Alexandria Okeke, Pablo David Rodriguez and Kira White have been selected to join the third cohort of CSWE “Now is the Time” students.
Funded by a grant from the Substance Abuse and Mental Health Services Administration, the fellowship supports training and professional development activities to supplement students’ social-work courses. Fellows will participate in virtual webinars throughout the year and attend a training in Alexandria, Va., in March.
The fellowship carries a $6,500 annual stipend.
“We are very excited and proud that three of our students are among the 40 new fellows,” said Joretha Bourjolly, associate dean for academic affairs and director of the MSW program. “These students will be able to build on the strong foundation of course and field work in the MSW program to further their commitment to addressing the mental-health needs of children, adolescents and young adults.”
After graduating, each fellow has committed to entering the behavioral-health field providing mental-health services to at-risk youth and young adults aged 16–25 in underserved minority communities.
Okeke plans to use the fellowship to further develop her clinical skills to serve LGBTQ youth of color in the rural South. She is currently interning in Trans Care Services at the Mazzoni Center in Philadelphia, learning about best practices in providing health and wellness services to Philadelphia’s queer and transgender community.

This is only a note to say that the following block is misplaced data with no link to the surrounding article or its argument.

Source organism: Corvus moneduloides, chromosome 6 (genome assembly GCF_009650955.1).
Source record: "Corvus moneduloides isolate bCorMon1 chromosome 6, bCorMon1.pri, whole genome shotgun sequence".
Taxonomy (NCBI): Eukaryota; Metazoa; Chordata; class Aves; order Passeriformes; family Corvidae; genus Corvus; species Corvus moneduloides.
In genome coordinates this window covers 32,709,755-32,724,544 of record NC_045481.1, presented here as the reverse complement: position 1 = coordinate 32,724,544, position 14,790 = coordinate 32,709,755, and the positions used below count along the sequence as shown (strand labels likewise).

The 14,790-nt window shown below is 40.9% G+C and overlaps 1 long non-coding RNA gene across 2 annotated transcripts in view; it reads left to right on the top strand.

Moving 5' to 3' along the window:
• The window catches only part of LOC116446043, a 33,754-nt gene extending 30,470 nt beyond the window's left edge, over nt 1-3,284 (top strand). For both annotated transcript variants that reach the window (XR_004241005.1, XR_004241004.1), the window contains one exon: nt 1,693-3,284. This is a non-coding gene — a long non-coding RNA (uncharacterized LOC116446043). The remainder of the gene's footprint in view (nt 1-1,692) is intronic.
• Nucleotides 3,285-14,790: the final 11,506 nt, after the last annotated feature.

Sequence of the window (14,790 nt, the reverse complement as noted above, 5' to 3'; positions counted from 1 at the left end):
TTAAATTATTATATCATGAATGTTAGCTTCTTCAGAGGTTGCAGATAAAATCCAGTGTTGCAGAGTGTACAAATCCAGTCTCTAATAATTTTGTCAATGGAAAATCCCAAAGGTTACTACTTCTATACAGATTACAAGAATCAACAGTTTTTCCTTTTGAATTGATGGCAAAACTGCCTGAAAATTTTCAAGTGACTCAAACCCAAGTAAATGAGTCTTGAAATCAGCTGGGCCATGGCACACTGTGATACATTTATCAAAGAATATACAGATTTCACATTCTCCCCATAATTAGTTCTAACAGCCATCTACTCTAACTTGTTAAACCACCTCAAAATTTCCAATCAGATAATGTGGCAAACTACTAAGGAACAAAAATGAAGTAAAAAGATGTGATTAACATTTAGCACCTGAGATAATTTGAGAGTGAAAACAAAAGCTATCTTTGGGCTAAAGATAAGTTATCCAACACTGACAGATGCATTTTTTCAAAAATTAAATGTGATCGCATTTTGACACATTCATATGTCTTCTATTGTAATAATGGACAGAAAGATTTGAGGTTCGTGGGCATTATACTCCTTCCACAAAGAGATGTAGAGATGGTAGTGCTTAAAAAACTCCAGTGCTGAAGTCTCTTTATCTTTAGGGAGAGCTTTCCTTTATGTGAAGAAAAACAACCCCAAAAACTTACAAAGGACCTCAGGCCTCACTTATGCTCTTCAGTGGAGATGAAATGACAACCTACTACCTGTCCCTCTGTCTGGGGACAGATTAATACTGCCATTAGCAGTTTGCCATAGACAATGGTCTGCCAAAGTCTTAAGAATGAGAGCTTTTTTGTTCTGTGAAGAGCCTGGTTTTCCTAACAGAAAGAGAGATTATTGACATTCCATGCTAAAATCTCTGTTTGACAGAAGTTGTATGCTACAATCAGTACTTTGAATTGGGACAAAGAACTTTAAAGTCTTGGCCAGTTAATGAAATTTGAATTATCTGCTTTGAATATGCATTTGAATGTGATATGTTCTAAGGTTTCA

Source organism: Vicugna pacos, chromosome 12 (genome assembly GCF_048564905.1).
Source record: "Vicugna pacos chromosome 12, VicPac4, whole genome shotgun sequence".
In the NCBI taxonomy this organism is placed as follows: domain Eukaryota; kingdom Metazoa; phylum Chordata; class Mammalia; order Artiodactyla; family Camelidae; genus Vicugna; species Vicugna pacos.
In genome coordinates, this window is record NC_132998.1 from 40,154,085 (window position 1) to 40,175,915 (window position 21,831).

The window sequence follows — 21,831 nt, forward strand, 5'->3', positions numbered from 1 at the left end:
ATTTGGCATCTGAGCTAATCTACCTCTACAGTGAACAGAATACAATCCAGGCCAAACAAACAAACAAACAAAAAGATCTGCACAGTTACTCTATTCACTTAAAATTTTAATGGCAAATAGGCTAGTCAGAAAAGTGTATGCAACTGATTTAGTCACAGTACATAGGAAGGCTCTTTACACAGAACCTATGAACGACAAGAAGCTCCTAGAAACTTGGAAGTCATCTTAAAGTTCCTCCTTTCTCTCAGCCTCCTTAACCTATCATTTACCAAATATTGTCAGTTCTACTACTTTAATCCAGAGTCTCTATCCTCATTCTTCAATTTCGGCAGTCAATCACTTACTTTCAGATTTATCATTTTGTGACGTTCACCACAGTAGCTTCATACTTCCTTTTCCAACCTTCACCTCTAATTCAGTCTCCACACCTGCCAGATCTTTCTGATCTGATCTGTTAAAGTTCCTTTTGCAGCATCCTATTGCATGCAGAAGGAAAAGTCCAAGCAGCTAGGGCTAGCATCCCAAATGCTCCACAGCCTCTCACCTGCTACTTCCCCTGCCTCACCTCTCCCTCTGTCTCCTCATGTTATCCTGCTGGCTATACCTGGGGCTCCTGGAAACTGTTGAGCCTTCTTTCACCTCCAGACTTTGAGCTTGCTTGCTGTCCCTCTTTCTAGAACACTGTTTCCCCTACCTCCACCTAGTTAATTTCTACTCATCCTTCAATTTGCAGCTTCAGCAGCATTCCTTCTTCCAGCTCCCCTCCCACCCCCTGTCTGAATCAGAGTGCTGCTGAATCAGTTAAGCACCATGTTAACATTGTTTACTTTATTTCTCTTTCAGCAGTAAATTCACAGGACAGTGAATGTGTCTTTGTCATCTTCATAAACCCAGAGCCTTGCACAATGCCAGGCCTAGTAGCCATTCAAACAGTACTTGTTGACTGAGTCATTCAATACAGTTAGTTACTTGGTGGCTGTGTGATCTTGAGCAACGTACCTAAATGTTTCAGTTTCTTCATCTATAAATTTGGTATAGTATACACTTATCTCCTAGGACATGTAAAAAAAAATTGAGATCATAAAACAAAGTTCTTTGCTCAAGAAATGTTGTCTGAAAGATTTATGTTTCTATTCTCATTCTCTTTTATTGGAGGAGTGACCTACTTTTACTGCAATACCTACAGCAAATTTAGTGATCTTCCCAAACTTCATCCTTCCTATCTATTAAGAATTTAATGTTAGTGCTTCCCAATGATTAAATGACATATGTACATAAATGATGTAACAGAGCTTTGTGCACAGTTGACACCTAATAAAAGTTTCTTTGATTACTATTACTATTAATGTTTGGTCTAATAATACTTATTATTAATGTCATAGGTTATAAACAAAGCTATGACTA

“This is a population at the intersection of multiple oppressions: racism, transphobia, misogyny, homophobia, classism, ableism and regional isolation,” she said. “I don't think that the identities we hold dear should impact how we exist, but they do.”
Rodriguez and White plan to use their fellowships to work with underserved communities closer to home.
Rodriguez said that the fellowship will enable him to augment his work aiding recently immigrated, undocumented Latinos in Philadelphia better access basic services and mental-health care.
“Recalcitrant policies and organizational structures in health care, insurance and housing create obstacles for the undocumented Latino community in the city, making even a simple task of scheduling an appointment for a physical check-up difficult,” he said.
White, the third fellow, is currently working at the Mill Creek School, an alternative high school in West Philadelphia, and plans to seek full time employment after graduating.
“I will be using my fellowship to work in school- or community-based behavioral and mental health with underserved youth, specifically adolescents in the Greater Philadelphia area,” she said. She is also pursuing a degree in public health at Penn with a projected graduation of May 2018.
Since its inception in 2014, the CSWE Minority Fellowship Program has supported 80 fellows. Most work in mental-health or substance-abuse agencies, while others serve in settings such as schools, hospitals and child-welfare organizations.